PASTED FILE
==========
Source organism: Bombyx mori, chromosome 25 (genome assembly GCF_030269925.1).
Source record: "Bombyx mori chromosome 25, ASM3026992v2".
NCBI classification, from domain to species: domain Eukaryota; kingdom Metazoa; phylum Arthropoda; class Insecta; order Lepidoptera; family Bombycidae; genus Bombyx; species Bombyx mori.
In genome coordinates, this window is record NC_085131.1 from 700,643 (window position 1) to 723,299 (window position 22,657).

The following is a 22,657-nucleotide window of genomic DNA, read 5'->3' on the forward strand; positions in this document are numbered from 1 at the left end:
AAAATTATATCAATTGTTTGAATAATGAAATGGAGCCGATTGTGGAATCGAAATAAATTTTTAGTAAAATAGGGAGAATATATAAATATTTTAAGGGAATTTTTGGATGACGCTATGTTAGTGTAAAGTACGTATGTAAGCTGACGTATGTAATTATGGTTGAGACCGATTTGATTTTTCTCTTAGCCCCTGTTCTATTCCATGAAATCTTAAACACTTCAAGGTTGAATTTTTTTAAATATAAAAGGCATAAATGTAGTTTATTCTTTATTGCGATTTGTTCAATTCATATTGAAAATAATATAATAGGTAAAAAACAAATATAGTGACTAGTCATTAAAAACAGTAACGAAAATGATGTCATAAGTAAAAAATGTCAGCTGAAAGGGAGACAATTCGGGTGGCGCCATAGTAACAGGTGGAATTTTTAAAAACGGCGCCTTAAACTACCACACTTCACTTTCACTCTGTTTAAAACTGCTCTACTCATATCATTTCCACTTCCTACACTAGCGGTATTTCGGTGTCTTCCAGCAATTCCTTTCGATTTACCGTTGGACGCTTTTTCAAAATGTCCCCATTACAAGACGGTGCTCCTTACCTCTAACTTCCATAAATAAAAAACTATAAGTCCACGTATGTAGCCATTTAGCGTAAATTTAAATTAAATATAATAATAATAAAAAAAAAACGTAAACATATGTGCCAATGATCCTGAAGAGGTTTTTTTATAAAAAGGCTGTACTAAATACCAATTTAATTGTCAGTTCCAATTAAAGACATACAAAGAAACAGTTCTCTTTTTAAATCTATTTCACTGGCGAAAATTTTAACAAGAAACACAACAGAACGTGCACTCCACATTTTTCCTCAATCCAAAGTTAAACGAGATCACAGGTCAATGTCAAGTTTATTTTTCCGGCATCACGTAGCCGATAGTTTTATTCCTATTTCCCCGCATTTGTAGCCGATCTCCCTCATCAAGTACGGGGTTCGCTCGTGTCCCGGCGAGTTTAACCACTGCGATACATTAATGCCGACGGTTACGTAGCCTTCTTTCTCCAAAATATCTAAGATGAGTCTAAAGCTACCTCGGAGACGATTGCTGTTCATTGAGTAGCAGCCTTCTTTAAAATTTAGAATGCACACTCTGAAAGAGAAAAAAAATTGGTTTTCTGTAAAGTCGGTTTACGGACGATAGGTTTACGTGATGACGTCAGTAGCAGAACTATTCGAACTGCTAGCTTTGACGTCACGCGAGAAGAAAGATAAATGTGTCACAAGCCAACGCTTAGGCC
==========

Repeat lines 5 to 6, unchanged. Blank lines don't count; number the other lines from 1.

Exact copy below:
The following is a 22,657-nucleotide window of genomic DNA, read 5'->3' on the forward strand; positions in this document are numbered from 1 at the left end:
AAAATTATATCAATTGTTTGAATAATGAAATGGAGCCGATTGTGGAATCGAAATAAATTTTTAGTAAAATAGGGAGAATATATAAATATTTTAAGGGAATTTTTGGATGACGCTATGTTAGTGTAAAGTACGTATGTAAGCTGACGTATGTAATTATGGTTGAGACCGATTTGATTTTTCTCTTAGCCCCTGTTCTATTCCATGAAATCTTAAACACTTCAAGGTTGAATTTTTTTAAATATAAAAGGCATAAATGTAGTTTATTCTTTATTGCGATTTGTTCAATTCATATTGAAAATAATATAATAGGTAAAAAACAAATATAGTGACTAGTCATTAAAAACAGTAACGAAAATGATGTCATAAGTAAAAAATGTCAGCTGAAAGGGAGACAATTCGGGTGGCGCCATAGTAACAGGTGGAATTTTTAAAAACGGCGCCTTAAACTACCACACTTCACTTTCACTCTGTTTAAAACTGCTCTACTCATATCATTTCCACTTCCTACACTAGCGGTATTTCGGTGTCTTCCAGCAATTCCTTTCGATTTACCGTTGGACGCTTTTTCAAAATGTCCCCATTACAAGACGGTGCTCCTTACCTCTAACTTCCATAAATAAAAAACTATAAGTCCACGTATGTAGCCATTTAGCGTAAATTTAAATTAAATATAATAATAATAAAAAAAAAACGTAAACATATGTGCCAATGATCCTGAAGAGGTTTTTTTATAAAAAGGCTGTACTAAATACCAATTTAATTGTCAGTTCCAATTAAAGACATACAAAGAAACAGTTCTCTTTTTAAATCTATTTCACTGGCGAAAATTTTAACAAGAAACACAACAGAACGTGCACTCCACATTTTTCCTCAATCCAAAGTTAAACGAGATCACAGGTCAATGTCAAGTTTATTTTTCCGGCATCACGTAGCCGATAGTTTTATTCCTATTTCCCCGCATTTGTAGCCGATCTCCCTCATCAAGTACGGGGTTCGCTCGTGTCCCGGCGAGTTTAACCACTGCGATACATTAATGCCGACGGTTACGTAGCCTTCTTTCTCCAAAATATCTAAGATGAGTCTAAAGCTACCTCGGAGACGATTGCTGTTCATTGAGTAGCAGCCTTCTTTAAAATTTAGAATGCACACTCTGAAAGAGAAAAAAAATTGGTTTTCTGTAAAGTCGGTTTACGGACGATAGGTTTACGTGATGACGTCAGTAGCAGAACTATTCGAACTGCTAGCTTTGACGTCACGCGAGAAGAAAGATAAATGTGTCACAAGCCAACGCTTAGGCC